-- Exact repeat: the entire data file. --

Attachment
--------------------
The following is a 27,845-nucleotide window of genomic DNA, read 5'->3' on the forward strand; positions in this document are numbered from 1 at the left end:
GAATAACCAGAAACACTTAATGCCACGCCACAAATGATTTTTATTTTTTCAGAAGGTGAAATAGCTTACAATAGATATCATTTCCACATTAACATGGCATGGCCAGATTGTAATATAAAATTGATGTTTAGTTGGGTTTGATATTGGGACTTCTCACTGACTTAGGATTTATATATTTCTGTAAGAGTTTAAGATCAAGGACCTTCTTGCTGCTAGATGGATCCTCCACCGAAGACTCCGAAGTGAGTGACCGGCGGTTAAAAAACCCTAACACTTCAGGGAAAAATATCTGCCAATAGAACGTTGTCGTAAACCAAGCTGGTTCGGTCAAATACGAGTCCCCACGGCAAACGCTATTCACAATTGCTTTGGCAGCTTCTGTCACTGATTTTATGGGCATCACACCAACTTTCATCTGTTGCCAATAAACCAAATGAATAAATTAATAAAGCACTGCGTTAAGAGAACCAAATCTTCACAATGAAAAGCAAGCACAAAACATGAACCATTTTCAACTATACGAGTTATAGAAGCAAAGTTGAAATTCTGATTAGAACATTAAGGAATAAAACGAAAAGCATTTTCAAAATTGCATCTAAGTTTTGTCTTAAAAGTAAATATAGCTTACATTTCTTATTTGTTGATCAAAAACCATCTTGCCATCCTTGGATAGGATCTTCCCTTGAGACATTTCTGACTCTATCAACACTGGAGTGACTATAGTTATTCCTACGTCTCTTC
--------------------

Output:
The following is a 27,845-nucleotide window of genomic DNA, read 5'->3' on the forward strand; positions in this document are numbered from 1 at the left end:
GAATAACCAGAAACACTTAATGCCACGCCACAAATGATTTTTATTTTTTCAGAAGGTGAAATAGCTTACAATAGATATCATTTCCACATTAACATGGCATGGCCAGATTGTAATATAAAATTGATGTTTAGTTGGGTTTGATATTGGGACTTCTCACTGACTTAGGATTTATATATTTCTGTAAGAGTTTAAGATCAAGGACCTTCTTGCTGCTAGATGGATCCTCCACCGAAGACTCCGAAGTGAGTGACCGGCGGTTAAAAAACCCTAACACTTCAGGGAAAAATATCTGCCAATAGAACGTTGTCGTAAACCAAGCTGGTTCGGTCAAATACGAGTCCCCACGGCAAACGCTATTCACAATTGCTTTGGCAGCTTCTGTCACTGATTTTATGGGCATCACACCAACTTTCATCTGTTGCCAATAAACCAAATGAATAAATTAATAAAGCACTGCGTTAAGAGAACCAAATCTTCACAATGAAAAGCAAGCACAAAACATGAACCATTTTCAACTATACGAGTTATAGAAGCAAAGTTGAAATTCTGATTAGAACATTAAGGAATAAAACGAAAAGCATTTTCAAAATTGCATCTAAGTTTTGTCTTAAAAGTAAATATAGCTTACATTTCTTATTTGTTGATCAAAAACCATCTTGCCATCCTTGGATAGGATCTTCCCTTGAGACATTTCTGACTCTATCAACACTGGAGTGACTATAGTTATTCCTACGTCTCTTC